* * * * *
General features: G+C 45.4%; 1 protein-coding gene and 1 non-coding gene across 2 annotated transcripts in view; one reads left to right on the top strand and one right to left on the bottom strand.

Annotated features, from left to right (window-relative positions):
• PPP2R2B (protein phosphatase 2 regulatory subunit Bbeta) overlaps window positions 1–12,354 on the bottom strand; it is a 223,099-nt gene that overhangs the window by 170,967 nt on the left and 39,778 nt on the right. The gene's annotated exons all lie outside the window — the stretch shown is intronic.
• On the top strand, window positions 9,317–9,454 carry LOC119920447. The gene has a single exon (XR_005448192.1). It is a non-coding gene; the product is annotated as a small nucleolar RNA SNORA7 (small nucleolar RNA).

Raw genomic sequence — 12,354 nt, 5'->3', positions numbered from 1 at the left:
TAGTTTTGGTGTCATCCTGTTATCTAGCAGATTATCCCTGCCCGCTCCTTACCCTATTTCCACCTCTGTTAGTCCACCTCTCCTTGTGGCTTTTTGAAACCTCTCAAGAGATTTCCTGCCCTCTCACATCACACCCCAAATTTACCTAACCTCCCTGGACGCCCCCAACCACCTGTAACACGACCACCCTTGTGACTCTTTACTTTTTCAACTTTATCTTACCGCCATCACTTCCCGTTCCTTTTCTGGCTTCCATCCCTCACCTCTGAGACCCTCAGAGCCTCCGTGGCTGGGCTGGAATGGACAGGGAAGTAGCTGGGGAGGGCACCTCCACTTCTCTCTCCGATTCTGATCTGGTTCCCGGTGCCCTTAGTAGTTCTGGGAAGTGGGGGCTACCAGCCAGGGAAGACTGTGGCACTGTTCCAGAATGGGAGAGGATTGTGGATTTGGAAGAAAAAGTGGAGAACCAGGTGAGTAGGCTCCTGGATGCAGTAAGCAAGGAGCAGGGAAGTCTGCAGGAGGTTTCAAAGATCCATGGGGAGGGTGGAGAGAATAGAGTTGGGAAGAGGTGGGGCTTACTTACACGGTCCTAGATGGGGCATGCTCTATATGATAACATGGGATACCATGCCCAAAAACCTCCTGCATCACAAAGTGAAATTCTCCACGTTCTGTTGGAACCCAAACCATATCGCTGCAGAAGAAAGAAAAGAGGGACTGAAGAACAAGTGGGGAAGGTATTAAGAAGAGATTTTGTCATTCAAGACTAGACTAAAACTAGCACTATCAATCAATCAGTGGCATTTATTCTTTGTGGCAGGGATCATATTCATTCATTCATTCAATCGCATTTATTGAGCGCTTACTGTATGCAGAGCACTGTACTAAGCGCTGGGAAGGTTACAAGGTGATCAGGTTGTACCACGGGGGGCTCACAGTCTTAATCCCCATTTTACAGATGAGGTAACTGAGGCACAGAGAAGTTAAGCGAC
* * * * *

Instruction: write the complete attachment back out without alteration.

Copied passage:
General features: G+C 45.4%; 1 protein-coding gene and 1 non-coding gene across 2 annotated transcripts in view; one reads left to right on the top strand and one right to left on the bottom strand.

Annotated features, from left to right (window-relative positions):
• PPP2R2B (protein phosphatase 2 regulatory subunit Bbeta) overlaps window positions 1–12,354 on the bottom strand; it is a 223,099-nt gene that overhangs the window by 170,967 nt on the left and 39,778 nt on the right. The gene's annotated exons all lie outside the window — the stretch shown is intronic.
• On the top strand, window positions 9,317–9,454 carry LOC119920447. The gene has a single exon (XR_005448192.1). It is a non-coding gene; the product is annotated as a small nucleolar RNA SNORA7 (small nucleolar RNA).

Raw genomic sequence — 12,354 nt, 5'->3', positions numbered from 1 at the left:
TAGTTTTGGTGTCATCCTGTTATCTAGCAGATTATCCCTGCCCGCTCCTTACCCTATTTCCACCTCTGTTAGTCCACCTCTCCTTGTGGCTTTTTGAAACCTCTCAAGAGATTTCCTGCCCTCTCACATCACACCCCAAATTTACCTAACCTCCCTGGACGCCCCCAACCACCTGTAACACGACCACCCTTGTGACTCTTTACTTTTTCAACTTTATCTTACCGCCATCACTTCCCGTTCCTTTTCTGGCTTCCATCCCTCACCTCTGAGACCCTCAGAGCCTCCGTGGCTGGGCTGGAATGGACAGGGAAGTAGCTGGGGAGGGCACCTCCACTTCTCTCTCCGATTCTGATCTGGTTCCCGGTGCCCTTAGTAGTTCTGGGAAGTGGGGGCTACCAGCCAGGGAAGACTGTGGCACTGTTCCAGAATGGGAGAGGATTGTGGATTTGGAAGAAAAAGTGGAGAACCAGGTGAGTAGGCTCCTGGATGCAGTAAGCAAGGAGCAGGGAAGTCTGCAGGAGGTTTCAAAGATCCATGGGGAGGGTGGAGAGAATAGAGTTGGGAAGAGGTGGGGCTTACTTACACGGTCCTAGATGGGGCATGCTCTATATGATAACATGGGATACCATGCCCAAAAACCTCCTGCATCACAAAGTGAAATTCTCCACGTTCTGTTGGAACCCAAACCATATCGCTGCAGAAGAAAGAAAAGAGGGACTGAAGAACAAGTGGGGAAGGTATTAAGAAGAGATTTTGTCATTCAAGACTAGACTAAAACTAGCACTATCAATCAATCAGTGGCATTTATTCTTTGTGGCAGGGATCATATTCATTCATTCATTCAATCGCATTTATTGAGCGCTTACTGTATGCAGAGCACTGTACTAAGCGCTGGGAAGGTTACAAGGTGATCAGGTTGTACCACGGGGGGCTCACAGTCTTAATCCCCATTTTACAGATGAGGTAACTGAGGCACAGAGAAGTTAAGCGAC